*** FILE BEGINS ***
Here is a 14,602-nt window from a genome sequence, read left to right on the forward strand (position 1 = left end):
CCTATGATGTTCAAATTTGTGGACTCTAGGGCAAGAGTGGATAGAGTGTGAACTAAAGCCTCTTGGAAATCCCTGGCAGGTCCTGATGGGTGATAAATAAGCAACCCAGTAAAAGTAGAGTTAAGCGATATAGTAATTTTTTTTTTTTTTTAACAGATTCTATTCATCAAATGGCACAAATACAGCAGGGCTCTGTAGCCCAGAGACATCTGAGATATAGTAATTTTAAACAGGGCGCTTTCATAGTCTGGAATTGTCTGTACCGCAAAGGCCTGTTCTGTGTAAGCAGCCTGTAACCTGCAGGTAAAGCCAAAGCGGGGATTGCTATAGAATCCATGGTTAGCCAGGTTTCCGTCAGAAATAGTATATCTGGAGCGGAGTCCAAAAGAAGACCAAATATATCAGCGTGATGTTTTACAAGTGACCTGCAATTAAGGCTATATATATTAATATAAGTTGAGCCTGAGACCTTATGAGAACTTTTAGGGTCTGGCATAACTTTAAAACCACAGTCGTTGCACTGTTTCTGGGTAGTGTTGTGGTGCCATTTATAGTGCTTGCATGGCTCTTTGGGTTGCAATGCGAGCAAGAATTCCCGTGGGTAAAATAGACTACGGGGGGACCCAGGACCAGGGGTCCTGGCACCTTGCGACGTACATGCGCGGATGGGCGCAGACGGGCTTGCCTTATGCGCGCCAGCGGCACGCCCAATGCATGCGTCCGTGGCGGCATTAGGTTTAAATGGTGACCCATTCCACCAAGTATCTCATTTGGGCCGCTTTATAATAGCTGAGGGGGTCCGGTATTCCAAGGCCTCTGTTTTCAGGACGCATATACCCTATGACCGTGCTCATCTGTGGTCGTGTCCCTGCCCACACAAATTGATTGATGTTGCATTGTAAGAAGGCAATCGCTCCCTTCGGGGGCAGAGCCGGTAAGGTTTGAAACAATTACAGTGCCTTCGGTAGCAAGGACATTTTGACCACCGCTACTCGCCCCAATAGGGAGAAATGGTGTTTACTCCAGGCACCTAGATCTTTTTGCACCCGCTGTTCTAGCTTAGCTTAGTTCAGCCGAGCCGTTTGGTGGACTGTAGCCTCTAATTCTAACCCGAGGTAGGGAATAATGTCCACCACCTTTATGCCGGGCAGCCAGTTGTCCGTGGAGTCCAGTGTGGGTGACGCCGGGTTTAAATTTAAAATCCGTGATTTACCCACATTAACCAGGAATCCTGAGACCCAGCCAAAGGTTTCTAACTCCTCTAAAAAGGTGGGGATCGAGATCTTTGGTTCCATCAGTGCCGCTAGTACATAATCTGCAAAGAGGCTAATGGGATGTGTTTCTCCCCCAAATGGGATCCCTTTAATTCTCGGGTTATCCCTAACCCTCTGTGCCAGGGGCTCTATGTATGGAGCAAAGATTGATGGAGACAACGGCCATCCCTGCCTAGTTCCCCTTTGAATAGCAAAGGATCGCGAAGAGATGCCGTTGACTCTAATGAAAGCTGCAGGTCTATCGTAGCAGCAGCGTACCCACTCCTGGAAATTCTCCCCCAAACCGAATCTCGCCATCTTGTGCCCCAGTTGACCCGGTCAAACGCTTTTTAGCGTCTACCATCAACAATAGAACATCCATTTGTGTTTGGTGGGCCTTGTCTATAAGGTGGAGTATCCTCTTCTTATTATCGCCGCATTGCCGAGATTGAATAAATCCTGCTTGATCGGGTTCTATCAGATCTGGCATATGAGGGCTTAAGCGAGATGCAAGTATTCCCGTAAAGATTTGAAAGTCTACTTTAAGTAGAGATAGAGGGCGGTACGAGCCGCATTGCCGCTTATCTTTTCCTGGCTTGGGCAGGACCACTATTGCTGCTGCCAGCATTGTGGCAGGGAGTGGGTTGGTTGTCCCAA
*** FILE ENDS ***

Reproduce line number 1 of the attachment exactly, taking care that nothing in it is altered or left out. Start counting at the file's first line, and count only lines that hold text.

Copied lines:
Here is a 14,602-nt window from a genome sequence, read left to right on the forward strand (position 1 = left end):